Funny Girl: Fanny is funny but “funny” is flat
By bringing funny girl, Beanie Feldstein and director Michael Mayer seem admirably determined to make us forget both Barbra Streisand and the 1968 film of her 1964 Broadway hit. (Streisand turns 80 today on opening night, which may not be the safest way to forget her.)
Granted, Feldstein is a less than stellar singer. She is a careful singer, that is, a dutifully trained singer who strives not to miss, hoping that we will tolerate the lack of brilliance necessary to sell titles like “People” and “The Music That Makes Me Dance”. Well, Fanny Brice, the now largely forgotten subject of this musical biography, was no better either. When she took a ballad, she pulled it off with sincerity, and when Feldstein taps into the emotion of Jule Styne’s melodies and Bob Merrill’s lyrics, she pulls it off just fine.
[Read David Finkle’s ★★★★☆ review here.]
Taking inspiration from the real Fanny as well as the title, Feldstein and Mayer delve into their subject’s long costume, her acting talent. They push Brice’s ad libs of aggression and self-mockery, and Yiddische deeper inflections than Streisand ever did. And since Feldstein is a gifted comedian (as we learned from the film Library), much of the humor lands. She shamelessly uses her plus size, while ignoring that her punishment is barely as twisted as the dialogues and lyrics suggest. Just as a Cyrano doesn’t need a nose to provoke their inner turmoil – thank you, Peter Dinklage and James McAvoy – I dare say a Fanny Brice can use anything at her disposal to underscore her underdog status. , as she puts it, “a bagel on a plate of onion rolls.
Feldstein twists new twists on Ziegfeld’s big number in the first act, “His Love Makes Me Beautiful.” She still puts the pregnancy pillow under the wedding dress, but adds a few extra gags that add to the fun. Later, in “Rat-a-Tat-Tat” (not used in the movie, so it’s fresh), his cheerful stereotype of “Rockavay’s Private Schvartz” may push the boundaries of 2022’s taste criteria, but it’s a ‘is exactly in step with the theatrical era before the depression, and shows us, for this moment, exactly why Brice was such a popular and successful attraction.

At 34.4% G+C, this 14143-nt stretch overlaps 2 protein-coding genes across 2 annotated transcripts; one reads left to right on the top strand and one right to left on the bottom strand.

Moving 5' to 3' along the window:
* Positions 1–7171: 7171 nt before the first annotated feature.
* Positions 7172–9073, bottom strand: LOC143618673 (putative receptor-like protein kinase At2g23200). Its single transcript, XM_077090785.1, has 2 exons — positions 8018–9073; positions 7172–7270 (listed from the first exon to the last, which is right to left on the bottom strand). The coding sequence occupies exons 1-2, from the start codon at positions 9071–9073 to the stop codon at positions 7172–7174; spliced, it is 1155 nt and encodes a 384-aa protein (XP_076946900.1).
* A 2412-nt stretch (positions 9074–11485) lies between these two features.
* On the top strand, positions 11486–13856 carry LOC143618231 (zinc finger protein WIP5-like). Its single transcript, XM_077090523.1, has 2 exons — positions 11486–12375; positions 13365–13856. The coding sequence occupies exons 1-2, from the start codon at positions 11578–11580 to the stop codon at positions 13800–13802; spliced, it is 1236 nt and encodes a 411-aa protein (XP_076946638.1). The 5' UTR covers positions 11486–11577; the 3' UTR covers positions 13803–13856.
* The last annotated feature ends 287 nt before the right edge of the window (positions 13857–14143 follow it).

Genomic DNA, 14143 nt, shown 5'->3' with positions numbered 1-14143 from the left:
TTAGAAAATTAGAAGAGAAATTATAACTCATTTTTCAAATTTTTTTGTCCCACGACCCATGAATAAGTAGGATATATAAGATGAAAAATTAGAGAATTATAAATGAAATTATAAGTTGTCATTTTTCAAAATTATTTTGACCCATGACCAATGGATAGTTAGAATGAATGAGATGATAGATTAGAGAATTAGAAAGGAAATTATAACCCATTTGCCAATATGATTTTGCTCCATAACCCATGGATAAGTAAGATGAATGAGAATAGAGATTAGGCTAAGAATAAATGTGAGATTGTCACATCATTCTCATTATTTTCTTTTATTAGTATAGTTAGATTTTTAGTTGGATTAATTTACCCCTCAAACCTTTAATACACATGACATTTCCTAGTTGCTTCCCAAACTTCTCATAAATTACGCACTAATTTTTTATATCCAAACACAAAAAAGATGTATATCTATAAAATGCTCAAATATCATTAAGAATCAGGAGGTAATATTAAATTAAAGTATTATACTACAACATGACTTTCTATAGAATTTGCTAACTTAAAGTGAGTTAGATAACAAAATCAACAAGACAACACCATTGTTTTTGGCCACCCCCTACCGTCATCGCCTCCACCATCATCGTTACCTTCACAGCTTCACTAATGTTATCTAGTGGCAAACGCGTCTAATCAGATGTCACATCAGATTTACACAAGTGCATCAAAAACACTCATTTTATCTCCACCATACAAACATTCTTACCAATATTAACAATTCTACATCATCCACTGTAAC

But that’s about all there is to say for the production, which relies on an episodic Ziegfeld Follies quality and pacing that, while entertaining, shortens its story.
Isobel Lennart’s original libretto was always derivative and thin, but at least it has a cohesive central premise. Confident onstage, offstage Fanny is so insecure that she’s instantly dazzled by her first “ruffled shirt,” gambler Nick Arnstein (Ramin Karimloo, who has no trouble dazzling anyone, in shirt or without shirt). She inadvertently smothers the guy, so he chooses to turn to crime in order to forge his own interest in life. He gets caught, goes to jail, and finally turns his back on the prison that is his love. Bloodied but rebellious, she survives. It’s basically a knockoff of Lennart’s biopic Ruth Etting Love me or leave me with Nicky both making love and leaving. But as a spine on which to hang numbers and sets, it’s useful enough.
Dissatisfied with the sheer ease of maintenance, fans have long dreamed of someone “fixing” the book. But Harvey Fierstein’s overhaul, tinkering with lines in act one and including slightly heavier edits in act two, isn’t a solution. Indeed, the direct line is increasingly lost in Mayer’s attempt to throw it all at the audience in a louder, faster and funnier cavalcade, in the obvious hope that we will be constantly sidetracked and not notice not that very little is happening.